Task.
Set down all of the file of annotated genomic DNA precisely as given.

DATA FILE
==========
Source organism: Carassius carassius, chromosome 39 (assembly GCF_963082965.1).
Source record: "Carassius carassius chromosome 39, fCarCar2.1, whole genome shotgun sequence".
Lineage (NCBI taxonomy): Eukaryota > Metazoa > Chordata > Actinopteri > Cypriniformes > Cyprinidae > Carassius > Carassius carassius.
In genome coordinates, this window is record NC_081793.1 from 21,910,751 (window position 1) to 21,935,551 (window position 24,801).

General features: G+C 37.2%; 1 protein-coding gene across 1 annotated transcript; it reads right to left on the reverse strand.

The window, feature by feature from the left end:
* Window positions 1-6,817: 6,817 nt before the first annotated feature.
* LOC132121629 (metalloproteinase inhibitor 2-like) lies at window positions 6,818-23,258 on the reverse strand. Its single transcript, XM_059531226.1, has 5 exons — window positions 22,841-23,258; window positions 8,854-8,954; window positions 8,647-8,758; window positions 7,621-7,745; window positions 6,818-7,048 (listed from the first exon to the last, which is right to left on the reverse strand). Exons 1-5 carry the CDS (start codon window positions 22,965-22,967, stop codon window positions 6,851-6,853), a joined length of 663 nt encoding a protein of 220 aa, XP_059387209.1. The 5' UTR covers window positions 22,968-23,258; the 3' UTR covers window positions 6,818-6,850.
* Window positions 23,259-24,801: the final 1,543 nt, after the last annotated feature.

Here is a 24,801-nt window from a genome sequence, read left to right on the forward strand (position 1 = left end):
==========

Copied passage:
Source organism: Carassius carassius, chromosome 39 (assembly GCF_963082965.1).
Source record: "Carassius carassius chromosome 39, fCarCar2.1, whole genome shotgun sequence".
Lineage (NCBI taxonomy): Eukaryota > Metazoa > Chordata > Actinopteri > Cypriniformes > Cyprinidae > Carassius > Carassius carassius.
In genome coordinates, this window is record NC_081793.1 from 21,910,751 (window position 1) to 21,935,551 (window position 24,801).

General features: G+C 37.2%; 1 protein-coding gene across 1 annotated transcript; it reads right to left on the reverse strand.

The window, feature by feature from the left end:
* Window positions 1-6,817: 6,817 nt before the first annotated feature.
* LOC132121629 (metalloproteinase inhibitor 2-like) lies at window positions 6,818-23,258 on the reverse strand. Its single transcript, XM_059531226.1, has 5 exons — window positions 22,841-23,258; window positions 8,854-8,954; window positions 8,647-8,758; window positions 7,621-7,745; window positions 6,818-7,048 (listed from the first exon to the last, which is right to left on the reverse strand). Exons 1-5 carry the CDS (start codon window positions 22,965-22,967, stop codon window positions 6,851-6,853), a joined length of 663 nt encoding a protein of 220 aa, XP_059387209.1. The 5' UTR covers window positions 22,968-23,258; the 3' UTR covers window positions 6,818-6,850.
* Window positions 23,259-24,801: the final 1,543 nt, after the last annotated feature.

Here is a 24,801-nt window from a genome sequence, read left to right on the forward strand (position 1 = left end):